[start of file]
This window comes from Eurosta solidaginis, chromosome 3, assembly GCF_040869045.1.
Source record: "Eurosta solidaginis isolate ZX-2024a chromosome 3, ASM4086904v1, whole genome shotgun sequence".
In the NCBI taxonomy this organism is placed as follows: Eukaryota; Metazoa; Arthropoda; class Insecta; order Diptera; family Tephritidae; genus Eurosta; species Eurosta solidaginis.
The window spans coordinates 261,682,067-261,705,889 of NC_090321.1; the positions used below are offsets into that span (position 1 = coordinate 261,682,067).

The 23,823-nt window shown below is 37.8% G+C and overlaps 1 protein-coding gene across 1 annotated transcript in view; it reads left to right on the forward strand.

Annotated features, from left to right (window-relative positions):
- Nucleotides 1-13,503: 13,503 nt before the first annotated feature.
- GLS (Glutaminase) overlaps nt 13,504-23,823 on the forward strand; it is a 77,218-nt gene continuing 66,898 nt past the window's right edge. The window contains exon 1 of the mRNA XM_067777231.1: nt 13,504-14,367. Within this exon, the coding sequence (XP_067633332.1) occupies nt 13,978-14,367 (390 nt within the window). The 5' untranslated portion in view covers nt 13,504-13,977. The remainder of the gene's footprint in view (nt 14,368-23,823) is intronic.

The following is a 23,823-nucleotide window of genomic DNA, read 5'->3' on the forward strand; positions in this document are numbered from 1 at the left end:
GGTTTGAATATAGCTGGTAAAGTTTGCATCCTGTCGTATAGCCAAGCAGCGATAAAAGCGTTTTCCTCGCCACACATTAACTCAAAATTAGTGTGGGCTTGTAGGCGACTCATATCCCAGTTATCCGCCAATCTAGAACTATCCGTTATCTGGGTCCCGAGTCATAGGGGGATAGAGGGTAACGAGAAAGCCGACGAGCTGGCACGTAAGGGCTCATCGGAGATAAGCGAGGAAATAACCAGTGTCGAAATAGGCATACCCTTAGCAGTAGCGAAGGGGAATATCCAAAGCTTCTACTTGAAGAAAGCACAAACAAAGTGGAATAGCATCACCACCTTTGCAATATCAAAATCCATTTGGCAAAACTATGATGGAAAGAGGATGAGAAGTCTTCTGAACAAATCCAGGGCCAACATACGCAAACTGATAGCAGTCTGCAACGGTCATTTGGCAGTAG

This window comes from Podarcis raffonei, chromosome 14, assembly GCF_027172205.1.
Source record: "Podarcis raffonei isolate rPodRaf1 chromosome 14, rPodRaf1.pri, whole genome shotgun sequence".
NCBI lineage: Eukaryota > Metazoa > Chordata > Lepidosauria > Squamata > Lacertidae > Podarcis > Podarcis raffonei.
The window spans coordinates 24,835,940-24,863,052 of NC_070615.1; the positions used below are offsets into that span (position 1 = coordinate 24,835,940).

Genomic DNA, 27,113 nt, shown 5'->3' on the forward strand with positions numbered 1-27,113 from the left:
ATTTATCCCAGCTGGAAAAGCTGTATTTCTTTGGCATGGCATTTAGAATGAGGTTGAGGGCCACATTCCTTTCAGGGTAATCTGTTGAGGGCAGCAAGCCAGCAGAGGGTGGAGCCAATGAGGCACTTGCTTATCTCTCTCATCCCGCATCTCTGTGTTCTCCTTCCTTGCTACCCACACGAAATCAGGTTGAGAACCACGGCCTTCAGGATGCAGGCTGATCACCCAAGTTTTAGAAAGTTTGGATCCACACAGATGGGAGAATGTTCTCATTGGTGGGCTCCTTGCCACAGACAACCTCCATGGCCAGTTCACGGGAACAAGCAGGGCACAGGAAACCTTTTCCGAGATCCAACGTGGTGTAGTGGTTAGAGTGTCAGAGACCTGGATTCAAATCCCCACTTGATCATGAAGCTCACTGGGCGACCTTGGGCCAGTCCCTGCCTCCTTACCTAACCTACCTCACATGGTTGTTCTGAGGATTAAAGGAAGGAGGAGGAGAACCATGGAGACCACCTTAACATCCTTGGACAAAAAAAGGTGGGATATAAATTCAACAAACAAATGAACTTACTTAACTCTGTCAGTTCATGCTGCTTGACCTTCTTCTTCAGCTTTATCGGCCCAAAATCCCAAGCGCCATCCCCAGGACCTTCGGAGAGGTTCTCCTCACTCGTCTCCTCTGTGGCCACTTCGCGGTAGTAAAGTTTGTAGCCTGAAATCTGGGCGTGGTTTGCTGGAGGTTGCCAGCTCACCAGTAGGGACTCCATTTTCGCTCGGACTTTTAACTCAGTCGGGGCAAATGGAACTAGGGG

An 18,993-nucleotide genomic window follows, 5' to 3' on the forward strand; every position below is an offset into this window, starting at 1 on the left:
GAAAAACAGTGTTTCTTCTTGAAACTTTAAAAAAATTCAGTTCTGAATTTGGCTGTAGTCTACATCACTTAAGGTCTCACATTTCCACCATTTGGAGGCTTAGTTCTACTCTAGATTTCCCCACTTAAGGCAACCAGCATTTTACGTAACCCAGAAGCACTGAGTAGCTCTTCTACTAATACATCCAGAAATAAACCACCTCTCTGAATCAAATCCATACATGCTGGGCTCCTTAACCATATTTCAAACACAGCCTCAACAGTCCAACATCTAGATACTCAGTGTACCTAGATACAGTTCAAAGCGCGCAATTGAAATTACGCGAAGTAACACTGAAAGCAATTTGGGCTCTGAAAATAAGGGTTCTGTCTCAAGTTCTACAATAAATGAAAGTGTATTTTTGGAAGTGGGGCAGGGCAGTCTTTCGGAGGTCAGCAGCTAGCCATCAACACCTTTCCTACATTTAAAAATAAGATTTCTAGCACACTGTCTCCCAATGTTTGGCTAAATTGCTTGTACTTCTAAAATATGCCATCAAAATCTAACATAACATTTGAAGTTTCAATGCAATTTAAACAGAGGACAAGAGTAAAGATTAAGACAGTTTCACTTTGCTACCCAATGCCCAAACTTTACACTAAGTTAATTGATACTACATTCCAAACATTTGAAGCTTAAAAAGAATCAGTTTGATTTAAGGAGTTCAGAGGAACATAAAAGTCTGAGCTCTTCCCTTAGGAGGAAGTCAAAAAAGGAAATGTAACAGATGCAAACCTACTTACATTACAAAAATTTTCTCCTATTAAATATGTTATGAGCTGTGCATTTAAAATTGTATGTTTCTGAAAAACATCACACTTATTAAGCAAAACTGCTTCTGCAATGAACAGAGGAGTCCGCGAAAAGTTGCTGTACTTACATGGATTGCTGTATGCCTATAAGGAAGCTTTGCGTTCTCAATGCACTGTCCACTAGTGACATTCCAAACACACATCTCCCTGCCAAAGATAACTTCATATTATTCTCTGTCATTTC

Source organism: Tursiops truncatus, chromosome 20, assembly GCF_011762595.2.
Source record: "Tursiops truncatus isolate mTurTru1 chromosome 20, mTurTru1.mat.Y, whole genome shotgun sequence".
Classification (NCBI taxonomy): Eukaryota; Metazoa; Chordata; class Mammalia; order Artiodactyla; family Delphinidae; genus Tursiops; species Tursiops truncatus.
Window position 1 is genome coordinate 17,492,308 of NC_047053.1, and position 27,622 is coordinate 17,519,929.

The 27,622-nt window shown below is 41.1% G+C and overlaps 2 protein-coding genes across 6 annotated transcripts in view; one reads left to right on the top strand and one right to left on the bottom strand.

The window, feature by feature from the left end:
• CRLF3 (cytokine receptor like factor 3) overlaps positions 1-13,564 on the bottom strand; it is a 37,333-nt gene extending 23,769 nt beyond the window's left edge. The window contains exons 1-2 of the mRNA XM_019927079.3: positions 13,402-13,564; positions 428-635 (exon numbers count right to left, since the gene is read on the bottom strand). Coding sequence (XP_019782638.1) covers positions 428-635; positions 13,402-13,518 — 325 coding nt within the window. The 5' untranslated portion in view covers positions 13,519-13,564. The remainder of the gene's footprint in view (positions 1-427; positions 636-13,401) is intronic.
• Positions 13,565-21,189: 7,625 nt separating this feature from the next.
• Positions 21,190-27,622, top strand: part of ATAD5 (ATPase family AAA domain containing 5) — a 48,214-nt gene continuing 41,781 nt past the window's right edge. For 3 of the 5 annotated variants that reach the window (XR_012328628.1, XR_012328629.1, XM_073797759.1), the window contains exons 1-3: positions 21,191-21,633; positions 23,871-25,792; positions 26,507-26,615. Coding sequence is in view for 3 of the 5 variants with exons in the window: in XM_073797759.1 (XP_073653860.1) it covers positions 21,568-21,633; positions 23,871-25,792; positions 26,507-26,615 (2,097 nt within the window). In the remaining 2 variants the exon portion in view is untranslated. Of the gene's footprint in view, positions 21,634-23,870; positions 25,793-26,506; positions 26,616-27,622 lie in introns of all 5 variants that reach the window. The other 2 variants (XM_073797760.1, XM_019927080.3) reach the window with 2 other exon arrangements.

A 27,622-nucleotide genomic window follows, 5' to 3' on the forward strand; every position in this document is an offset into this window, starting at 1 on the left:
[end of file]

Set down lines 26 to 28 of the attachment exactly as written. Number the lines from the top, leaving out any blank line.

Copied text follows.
• Positions 13,565-21,189: 7,625 nt separating this feature from the next.
• Positions 21,190-27,622, top strand: part of ATAD5 (ATPase family AAA domain containing 5) — a 48,214-nt gene continuing 41,781 nt past the window's right edge. For 3 of the 5 annotated variants that reach the window (XR_012328628.1, XR_012328629.1, XM_073797759.1), the window contains exons 1-3: positions 21,191-21,633; positions 23,871-25,792; positions 26,507-26,615. Coding sequence is in view for 3 of the 5 variants with exons in the window: in XM_073797759.1 (XP_073653860.1) it covers positions 21,568-21,633; positions 23,871-25,792; positions 26,507-26,615 (2,097 nt within the window). In the remaining 2 variants the exon portion in view is untranslated. Of the gene's footprint in view, positions 21,634-23,870; positions 25,793-26,506; positions 26,616-27,622 lie in introns of all 5 variants that reach the window. The other 2 variants (XM_073797760.1, XM_019927080.3) reach the window with 2 other exon arrangements.

A 27,622-nucleotide genomic window follows, 5' to 3' on the forward strand; every position in this document is an offset into this window, starting at 1 on the left: